Undeterred, Day of DH ploughed on as before adding to the mix some shiny swag.


Answers on a postcard?... What is the identity of a Digital Humanist courtesy of Flickr user Craig Bellamy / Creative Commons Licensed

But what was 'as before'? Well the most curious element of Day of DH - pointed out by Ernesto Priego in his excellent rebel Day of DH post - is the single blog format. As opposed to DHers globally blogging and tweeting as normal, to participate in Day of DH 'proper' (ergo not like Priego) one must sign-up and blog on the official Day of DH platform, in a new space detached from one's usual networked spaces. The advantages of this from a data collection perspective are obvious, and yet - as Priego deftly emphasises - it renders the whole experience a little forced.

In spite of all this, I still took part: not least because the thrust of Cohen's 'charitable' perspective - Day of DH is a window into how people go about doing DH - remains compelling, and if you want to gaze into the windows of others it is courteous to draw back your own curtains.

My blog, entitled 'A Day of Digital Curation', can be found here. I hope the posts demonstrate what it can mean to be in and around DH today: to work on the fringes of libraries and academia, to enable digital research, to be part of a community, to promote openness of both research and data, to collaborate without borders. Idealistic this may seem, but good DH has to be in order to thrive.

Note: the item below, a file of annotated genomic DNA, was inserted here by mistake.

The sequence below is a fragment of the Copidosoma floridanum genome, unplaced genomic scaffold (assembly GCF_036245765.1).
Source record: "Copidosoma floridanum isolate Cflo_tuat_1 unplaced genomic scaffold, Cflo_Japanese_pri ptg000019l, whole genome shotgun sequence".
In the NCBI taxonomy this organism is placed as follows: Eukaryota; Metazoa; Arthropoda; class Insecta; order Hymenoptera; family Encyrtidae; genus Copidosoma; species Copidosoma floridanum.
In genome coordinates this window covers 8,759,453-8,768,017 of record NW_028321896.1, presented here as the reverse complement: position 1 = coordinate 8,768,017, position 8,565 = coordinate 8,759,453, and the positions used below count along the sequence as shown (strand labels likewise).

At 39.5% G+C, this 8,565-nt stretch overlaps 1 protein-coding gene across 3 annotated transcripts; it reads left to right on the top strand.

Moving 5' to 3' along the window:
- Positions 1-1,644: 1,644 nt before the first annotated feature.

05 April 2013

Archive Fever at British Library

The Library is all abuzz today as preparations are underway to celebrate a historical milestone in our archiving tradition....with a big old fashioned party! As of the stroke of midnight the British Library, the National Library of Scotland, the National Library of Wales, Bodleian Libraries, Cambridge University Library and Trinity College Dublin, will be imbued with the powers to archive the entire UK web, along with e-journals, e-books and other e-content published in the UK.


To illustrate the value of this legislation, curatorial folks across all of the institutions recently nominated websites which encapsulate the unique bits of our digital culture that could be forever lost without the remit to collect these ephemeral online materials. The resulting list of 100 select websites is delightfully eccentric and wide-ranging, both surprising and yet obvious in parts, diverse in many ways yet homogenous in others. It represents and celebrates interesting flashes of our digital lives online, but if taken as a whole and definitive list however, it is clearly an incomplete record which would leave future generations with more questions than answers.

The archivization produces as much as it records the event.- Jacques Derrida, Archive Fever p.17

The real beauty of Legal Deposit Legislation is precisely that it ensures that alongside our essential expert interpretation and curatorial selection processes, we are also collecting and preserving the fullest possible record of life and society in the UK today so that future researchers may make their own informed assertions.

So celebrate with us today over at #digitaluniverse as the UK Web Archive starts archiving the full UK Web Domain and visit the British Library website for more details behind the legislation.

-Nora McGregor, Digital Curator, @ndalyrose